When talk of Mauer hitting .400 first surfaced in June, the catcher reminded everyone that it was a little early to start discussing that, as slumps were inevitable.
But has his manager, Ron Gardenhire, still been surprised to see Mauer go through this kind of rough spell?
"A slump is a slump," Gardenhire said. "I don't know if we should even call it a slump. He's just not getting any hits right now. In Texas, one of his first at-bats was a line drive to center where the guy dove and caught it. You are going to go through that. And you are going to get a little tired.
"We all got to take advantage of an All-Star break, and really he didn't for the first two days -- taking part in the Home Run Derby and the All-Star Game -- plus flying back after the game that night. So the effects might be getting to him a little bit."
Gardenhire made the decision to give his catcher a breather in Monday night's series opener against the A's.
It comes after Mauer went 0-for-6 for the first time in his career on Sunday night in Texas -- dropping his average to .358 on the season -- while catching all 12 innings of that contest. The Twins then arrived in Oakland after 3 a.m. PT, so Gardenhire felt that this was the right time to provide Mauer a rest.
"I'm not too worried about his swing," Gardenhire said. "He's still got the great swing. He's a great hitter. He's just had a little long bat the last few days, a few long swings. So he'll get a refresher."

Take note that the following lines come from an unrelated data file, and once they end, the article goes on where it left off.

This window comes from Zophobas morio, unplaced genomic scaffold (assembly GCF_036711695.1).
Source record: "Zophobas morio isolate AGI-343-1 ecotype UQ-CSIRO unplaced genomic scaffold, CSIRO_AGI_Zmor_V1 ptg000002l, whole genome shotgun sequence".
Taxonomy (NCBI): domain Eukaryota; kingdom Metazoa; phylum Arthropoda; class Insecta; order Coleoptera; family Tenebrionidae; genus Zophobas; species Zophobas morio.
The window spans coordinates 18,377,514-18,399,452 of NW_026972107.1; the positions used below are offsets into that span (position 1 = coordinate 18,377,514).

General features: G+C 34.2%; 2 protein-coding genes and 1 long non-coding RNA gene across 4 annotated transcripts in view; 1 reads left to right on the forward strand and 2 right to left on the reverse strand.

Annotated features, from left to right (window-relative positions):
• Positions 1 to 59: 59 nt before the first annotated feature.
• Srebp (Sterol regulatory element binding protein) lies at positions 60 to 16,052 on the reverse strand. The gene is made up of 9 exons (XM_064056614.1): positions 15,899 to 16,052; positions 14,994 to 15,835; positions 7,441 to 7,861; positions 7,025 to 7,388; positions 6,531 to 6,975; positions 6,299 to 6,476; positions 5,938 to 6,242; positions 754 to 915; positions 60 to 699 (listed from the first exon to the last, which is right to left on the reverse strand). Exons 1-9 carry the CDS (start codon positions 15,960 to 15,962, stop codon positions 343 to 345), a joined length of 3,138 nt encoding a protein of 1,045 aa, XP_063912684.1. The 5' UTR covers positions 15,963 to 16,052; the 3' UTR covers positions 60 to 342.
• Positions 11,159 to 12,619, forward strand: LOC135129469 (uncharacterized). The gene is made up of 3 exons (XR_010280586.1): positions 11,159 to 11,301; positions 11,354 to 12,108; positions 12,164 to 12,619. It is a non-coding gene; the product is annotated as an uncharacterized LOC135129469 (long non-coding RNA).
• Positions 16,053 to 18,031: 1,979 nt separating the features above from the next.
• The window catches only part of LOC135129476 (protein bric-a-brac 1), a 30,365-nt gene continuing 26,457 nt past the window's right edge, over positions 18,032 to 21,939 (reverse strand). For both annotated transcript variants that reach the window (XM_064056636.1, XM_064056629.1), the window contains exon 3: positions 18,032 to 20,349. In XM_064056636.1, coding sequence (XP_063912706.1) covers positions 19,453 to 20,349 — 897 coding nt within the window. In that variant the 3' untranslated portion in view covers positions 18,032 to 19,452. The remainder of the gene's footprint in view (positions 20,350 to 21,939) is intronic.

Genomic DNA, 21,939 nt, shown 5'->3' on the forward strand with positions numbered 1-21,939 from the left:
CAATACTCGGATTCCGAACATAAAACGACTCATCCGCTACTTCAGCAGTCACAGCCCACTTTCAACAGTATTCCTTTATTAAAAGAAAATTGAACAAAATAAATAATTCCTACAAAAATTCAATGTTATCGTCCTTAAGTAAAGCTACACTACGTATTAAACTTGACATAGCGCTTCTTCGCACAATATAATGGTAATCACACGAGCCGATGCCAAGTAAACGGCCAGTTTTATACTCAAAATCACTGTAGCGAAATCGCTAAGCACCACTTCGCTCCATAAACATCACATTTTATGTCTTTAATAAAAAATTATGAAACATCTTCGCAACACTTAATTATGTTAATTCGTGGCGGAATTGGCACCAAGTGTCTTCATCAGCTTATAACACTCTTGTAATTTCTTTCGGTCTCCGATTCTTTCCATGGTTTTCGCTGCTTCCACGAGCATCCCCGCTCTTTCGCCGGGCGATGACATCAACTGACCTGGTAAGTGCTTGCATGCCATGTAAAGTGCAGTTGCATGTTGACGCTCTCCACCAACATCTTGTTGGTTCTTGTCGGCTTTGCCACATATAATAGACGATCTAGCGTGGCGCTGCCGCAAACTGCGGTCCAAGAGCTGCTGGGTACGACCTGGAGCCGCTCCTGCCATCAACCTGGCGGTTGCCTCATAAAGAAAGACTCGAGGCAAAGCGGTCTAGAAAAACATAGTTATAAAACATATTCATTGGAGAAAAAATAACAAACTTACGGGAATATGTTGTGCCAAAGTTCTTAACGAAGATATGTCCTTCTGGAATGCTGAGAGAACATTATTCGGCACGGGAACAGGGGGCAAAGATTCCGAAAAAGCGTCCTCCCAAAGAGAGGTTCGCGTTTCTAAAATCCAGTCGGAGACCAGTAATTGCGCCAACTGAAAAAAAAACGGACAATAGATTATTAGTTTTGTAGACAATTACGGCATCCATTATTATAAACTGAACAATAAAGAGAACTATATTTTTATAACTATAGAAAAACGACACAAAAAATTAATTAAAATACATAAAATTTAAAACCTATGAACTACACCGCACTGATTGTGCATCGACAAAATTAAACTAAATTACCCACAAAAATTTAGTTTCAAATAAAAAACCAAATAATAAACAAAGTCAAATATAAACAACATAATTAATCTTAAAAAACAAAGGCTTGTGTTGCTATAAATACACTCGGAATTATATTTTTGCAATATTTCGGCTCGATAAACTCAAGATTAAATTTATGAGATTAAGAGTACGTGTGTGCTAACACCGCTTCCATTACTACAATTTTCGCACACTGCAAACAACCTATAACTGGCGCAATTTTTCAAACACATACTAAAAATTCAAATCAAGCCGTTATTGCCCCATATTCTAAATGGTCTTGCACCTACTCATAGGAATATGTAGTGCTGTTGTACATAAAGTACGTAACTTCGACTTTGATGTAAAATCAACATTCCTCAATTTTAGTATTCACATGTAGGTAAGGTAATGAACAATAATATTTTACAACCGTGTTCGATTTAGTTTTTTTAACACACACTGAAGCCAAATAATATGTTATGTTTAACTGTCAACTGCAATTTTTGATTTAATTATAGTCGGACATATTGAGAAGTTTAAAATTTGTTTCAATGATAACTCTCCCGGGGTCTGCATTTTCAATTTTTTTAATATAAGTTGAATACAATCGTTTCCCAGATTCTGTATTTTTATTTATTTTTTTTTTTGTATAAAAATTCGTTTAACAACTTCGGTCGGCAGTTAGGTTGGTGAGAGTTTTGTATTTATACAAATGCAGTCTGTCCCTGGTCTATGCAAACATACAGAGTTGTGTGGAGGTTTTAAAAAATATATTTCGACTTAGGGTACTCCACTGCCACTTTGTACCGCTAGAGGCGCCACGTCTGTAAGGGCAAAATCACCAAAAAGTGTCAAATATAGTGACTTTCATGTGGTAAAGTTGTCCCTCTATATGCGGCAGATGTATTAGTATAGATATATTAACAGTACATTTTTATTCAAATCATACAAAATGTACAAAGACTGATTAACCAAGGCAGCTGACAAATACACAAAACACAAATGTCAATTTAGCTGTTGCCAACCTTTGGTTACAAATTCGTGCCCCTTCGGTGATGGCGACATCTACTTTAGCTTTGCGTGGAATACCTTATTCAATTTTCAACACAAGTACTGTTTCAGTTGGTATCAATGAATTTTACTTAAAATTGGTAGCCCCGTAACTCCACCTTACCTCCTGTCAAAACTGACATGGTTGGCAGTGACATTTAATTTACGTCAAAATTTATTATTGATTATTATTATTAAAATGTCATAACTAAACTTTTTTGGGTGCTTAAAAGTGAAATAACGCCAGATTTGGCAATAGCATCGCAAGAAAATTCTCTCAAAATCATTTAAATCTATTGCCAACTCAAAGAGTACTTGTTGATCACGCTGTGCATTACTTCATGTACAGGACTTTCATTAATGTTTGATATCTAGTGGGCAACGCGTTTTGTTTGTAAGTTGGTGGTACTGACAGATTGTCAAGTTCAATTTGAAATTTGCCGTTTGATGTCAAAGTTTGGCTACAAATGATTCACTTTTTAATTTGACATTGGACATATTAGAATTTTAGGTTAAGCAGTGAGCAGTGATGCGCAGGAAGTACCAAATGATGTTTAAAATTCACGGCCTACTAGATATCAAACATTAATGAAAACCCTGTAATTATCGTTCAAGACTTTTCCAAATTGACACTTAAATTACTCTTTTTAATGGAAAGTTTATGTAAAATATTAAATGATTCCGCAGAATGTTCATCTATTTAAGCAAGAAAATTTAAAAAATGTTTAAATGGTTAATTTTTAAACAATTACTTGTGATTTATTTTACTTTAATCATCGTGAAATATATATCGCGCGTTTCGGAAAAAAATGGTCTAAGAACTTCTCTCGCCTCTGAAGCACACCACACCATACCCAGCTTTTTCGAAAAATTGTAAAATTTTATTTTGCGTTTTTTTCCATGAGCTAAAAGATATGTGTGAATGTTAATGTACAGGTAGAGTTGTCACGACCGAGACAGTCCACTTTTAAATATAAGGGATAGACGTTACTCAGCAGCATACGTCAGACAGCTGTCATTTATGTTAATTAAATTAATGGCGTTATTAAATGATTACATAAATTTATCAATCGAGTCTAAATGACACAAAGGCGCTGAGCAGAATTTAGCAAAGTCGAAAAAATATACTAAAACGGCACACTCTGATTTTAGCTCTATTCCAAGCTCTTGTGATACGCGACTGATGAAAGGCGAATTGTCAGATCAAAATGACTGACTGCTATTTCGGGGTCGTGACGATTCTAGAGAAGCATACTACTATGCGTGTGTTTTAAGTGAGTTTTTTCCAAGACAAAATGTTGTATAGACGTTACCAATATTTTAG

Mauer was asked before taking part in the Home Run Derby if he was concerned about the event affecting his swing. But for those who might point to the event as the cause of Mauer's latest skid, his slowdown at the plate has been going on longer than that.
Since June 23 -- the last time that he entered the day batting over .400 (he was hitting .407) -- Mauer is batting .256 with three extra-base hits. Two of those have come this month, and both were in the same contest, July 8 vs. the Yankees, when he doubled and homered in a loss.
So is there something else that can be attributed to Mauer's production diminishing over that time?
During the All-Star festivities, Mauer talked about being plagued by a cold off and on for the past month. It was actually during the club's last trip to Oakland -- in early June -- that the catcher first started feeling the effects of the cold.
"It's hung on with him quite a while," Gardenhire said. "That's one of the issues that's a little harder for him. You're catching, you get a cold and it stays with you and you can't kick it. It's non-stop in baseball during the summer, so it's not like you can take a break."
Mauer has certainly seen his share of playing time since returning from the disabled list on May 1, and he's battled through various things over that time, as well. But perhaps the best explanation is just that the catcher -- who caught the attention of the country with his early flirtation with the .400 mark -- is merely human.
Or maybe not.
"Yeah, I still wouldn't go that far," Gardenhire said.